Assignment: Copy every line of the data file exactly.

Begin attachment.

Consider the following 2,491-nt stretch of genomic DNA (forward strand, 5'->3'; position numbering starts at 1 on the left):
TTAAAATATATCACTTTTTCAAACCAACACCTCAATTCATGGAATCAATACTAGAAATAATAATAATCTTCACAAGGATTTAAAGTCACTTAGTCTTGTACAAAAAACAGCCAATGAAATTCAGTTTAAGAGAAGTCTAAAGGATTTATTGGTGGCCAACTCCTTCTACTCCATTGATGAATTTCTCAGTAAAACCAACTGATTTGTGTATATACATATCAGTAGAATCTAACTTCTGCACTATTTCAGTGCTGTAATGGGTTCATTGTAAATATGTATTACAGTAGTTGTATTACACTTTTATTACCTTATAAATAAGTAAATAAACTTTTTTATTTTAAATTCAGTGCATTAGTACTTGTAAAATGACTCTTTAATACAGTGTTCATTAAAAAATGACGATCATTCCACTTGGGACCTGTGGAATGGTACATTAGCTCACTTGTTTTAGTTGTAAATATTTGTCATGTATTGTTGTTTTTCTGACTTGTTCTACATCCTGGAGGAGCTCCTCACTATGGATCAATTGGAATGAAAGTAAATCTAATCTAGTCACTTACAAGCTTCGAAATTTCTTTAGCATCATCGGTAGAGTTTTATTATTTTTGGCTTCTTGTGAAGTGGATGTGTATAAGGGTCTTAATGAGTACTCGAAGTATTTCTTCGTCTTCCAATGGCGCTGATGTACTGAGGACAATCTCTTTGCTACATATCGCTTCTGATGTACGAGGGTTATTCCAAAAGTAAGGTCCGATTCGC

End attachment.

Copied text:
Consider the following 2,491-nt stretch of genomic DNA (forward strand, 5'->3'; position numbering starts at 1 on the left):
TTAAAATATATCACTTTTTCAAACCAACACCTCAATTCATGGAATCAATACTAGAAATAATAATAATCTTCACAAGGATTTAAAGTCACTTAGTCTTGTACAAAAAACAGCCAATGAAATTCAGTTTAAGAGAAGTCTAAAGGATTTATTGGTGGCCAACTCCTTCTACTCCATTGATGAATTTCTCAGTAAAACCAACTGATTTGTGTATATACATATCAGTAGAATCTAACTTCTGCACTATTTCAGTGCTGTAATGGGTTCATTGTAAATATGTATTACAGTAGTTGTATTACACTTTTATTACCTTATAAATAAGTAAATAAACTTTTTTATTTTAAATTCAGTGCATTAGTACTTGTAAAATGACTCTTTAATACAGTGTTCATTAAAAAATGACGATCATTCCACTTGGGACCTGTGGAATGGTACATTAGCTCACTTGTTTTAGTTGTAAATATTTGTCATGTATTGTTGTTTTTCTGACTTGTTCTACATCCTGGAGGAGCTCCTCACTATGGATCAATTGGAATGAAAGTAAATCTAATCTAGTCACTTACAAGCTTCGAAATTTCTTTAGCATCATCGGTAGAGTTTTATTATTTTTGGCTTCTTGTGAAGTGGATGTGTATAAGGGTCTTAATGAGTACTCGAAGTATTTCTTCGTCTTCCAATGGCGCTGATGTACTGAGGACAATCTCTTTGCTACATATCGCTTCTGATGTACGAGGGTTATTCCAAAAGTAAGGTCCGATTCGC